Two cases have served to highlight the dangers of the game at schoolboy level and are uppermost in the minds of the rugby authorities.
The family of 14-year-old Ben Robinson, who died while playing rugby in Northern Ireland, recently issued legal proceedings against the IRFU and World Rugby.
Ben from Carrickfergus, County Antrim, died after suffering concussion in a match in 2011. He was in several heavy tackles before collapsing near the end of the game.
In another case, Lucas Neville, who suffered a serious head injury during a schools rugby match while he was at St Michael's College, secured €2.75m in damages from his school and St Vincent's Hospital. Dr Elaine Kelly, neuropsychologist for the brain injury association Headway, says the rules of rugby should be changed at underage level to restrict tackling.
"We should be protecting children who can't make an informed decision about playing, because their brains are much more vulnerable than those of adults."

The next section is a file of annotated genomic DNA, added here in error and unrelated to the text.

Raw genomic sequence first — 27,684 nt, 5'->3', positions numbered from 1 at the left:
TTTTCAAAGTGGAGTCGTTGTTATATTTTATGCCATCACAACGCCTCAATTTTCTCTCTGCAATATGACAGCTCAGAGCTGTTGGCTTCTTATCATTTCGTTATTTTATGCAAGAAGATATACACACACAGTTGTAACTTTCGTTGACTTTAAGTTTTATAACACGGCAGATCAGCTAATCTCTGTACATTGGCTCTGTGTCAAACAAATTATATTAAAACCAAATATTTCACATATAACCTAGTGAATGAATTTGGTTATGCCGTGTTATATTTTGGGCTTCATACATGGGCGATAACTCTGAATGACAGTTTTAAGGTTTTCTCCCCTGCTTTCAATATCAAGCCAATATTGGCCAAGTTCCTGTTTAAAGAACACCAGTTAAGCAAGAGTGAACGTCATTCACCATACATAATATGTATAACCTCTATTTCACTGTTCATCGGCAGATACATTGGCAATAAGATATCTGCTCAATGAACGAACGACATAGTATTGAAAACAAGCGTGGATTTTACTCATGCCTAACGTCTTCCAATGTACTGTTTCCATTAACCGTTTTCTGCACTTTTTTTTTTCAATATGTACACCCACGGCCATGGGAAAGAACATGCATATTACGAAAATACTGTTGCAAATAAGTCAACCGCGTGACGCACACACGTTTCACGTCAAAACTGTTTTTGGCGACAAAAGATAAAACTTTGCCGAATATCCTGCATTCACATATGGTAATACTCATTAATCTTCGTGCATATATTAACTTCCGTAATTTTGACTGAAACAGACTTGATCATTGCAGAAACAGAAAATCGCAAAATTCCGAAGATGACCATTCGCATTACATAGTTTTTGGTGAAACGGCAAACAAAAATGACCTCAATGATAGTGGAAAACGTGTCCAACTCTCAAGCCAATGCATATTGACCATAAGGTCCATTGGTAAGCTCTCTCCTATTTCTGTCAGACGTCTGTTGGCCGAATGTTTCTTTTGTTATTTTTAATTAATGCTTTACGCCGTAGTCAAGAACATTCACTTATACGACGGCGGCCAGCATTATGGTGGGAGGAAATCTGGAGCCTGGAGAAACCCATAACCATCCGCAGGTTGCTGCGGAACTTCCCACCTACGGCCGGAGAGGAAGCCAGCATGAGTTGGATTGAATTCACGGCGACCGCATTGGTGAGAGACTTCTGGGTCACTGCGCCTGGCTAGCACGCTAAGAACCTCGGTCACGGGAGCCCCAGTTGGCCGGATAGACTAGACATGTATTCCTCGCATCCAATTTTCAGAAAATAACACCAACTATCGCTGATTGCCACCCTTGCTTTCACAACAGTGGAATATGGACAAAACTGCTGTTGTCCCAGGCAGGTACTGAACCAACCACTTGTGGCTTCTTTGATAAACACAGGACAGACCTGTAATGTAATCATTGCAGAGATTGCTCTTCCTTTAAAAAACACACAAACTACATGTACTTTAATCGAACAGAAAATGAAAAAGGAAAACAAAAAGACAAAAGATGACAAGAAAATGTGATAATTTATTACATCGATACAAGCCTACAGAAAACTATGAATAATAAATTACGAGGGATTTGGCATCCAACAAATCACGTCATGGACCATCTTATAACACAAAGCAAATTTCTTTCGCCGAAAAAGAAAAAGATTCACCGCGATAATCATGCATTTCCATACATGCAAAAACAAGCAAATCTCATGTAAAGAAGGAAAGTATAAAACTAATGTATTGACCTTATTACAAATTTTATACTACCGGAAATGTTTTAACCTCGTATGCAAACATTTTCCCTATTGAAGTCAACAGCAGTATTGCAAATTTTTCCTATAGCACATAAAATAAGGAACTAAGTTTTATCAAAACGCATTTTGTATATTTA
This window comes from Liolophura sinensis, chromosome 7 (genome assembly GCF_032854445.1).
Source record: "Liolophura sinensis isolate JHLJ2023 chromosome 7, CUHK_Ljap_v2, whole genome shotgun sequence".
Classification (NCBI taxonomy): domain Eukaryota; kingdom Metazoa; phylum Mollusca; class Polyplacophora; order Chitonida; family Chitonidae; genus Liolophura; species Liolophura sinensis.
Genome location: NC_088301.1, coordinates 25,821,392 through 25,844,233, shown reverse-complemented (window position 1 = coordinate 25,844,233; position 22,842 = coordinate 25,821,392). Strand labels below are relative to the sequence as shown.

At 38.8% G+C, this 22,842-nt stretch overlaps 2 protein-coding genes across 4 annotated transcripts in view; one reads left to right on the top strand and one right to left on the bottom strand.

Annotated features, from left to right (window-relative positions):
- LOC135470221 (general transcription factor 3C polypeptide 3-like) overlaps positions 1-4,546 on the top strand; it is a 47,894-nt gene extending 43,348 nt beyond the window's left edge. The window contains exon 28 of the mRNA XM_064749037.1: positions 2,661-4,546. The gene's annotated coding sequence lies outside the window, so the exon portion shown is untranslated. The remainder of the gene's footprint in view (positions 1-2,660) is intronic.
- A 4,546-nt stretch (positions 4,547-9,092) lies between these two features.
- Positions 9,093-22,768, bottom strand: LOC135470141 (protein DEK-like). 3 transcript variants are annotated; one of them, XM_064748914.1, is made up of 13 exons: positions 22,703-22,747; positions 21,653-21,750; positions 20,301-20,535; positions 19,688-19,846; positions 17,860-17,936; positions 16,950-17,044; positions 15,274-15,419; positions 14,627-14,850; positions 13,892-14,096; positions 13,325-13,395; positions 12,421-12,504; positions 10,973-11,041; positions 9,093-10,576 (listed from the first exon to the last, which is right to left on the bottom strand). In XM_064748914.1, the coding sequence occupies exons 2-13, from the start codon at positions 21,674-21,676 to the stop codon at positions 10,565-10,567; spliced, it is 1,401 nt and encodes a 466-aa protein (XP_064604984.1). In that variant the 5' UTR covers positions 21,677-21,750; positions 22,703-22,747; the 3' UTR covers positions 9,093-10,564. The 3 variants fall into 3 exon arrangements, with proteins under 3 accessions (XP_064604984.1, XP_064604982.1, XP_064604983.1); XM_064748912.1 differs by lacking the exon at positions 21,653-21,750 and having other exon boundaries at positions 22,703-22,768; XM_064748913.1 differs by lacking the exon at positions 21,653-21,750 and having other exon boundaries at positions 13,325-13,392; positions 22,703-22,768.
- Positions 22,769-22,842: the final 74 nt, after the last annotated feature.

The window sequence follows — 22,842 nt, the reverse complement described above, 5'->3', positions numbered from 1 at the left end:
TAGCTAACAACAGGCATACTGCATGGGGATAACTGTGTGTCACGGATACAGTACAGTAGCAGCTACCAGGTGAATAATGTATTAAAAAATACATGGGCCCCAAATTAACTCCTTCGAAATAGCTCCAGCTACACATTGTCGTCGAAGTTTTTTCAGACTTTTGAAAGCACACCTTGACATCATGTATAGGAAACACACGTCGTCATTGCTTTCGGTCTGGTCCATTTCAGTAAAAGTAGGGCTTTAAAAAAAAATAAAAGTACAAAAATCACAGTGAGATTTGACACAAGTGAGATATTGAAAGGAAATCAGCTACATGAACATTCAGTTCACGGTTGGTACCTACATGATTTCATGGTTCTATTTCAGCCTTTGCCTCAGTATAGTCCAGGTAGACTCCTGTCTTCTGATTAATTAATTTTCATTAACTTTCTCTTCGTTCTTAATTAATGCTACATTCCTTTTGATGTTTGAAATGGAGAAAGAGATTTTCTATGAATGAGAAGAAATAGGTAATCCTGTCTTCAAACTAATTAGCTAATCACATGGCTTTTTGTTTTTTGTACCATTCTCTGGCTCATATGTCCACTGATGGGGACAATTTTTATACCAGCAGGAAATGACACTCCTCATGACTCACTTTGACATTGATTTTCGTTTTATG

Dr Kelly describes the physiological effect on the brain of the violent crash-ball collision in rugby and other sports.
"The brain is like a firm jelly floating in cerebrospinal fluid. When we get very violent hits, that soft floating brain slams against the skull. The white matter in the brain gets squeezed, stretched and sometimes it tears. It's like the wiring of the brain becoming disrupted."
While 85pc of those suffering concussion recover, 15pc may continue to show symptoms, according to Dr Kelly.
"Every concussion is different, but there are common symptoms.
"There are definite physical signs. People may have fatigue, headaches and dizziness.
"There are cognitive symptoms. They might have difficulty with their attention, memory or decision-making.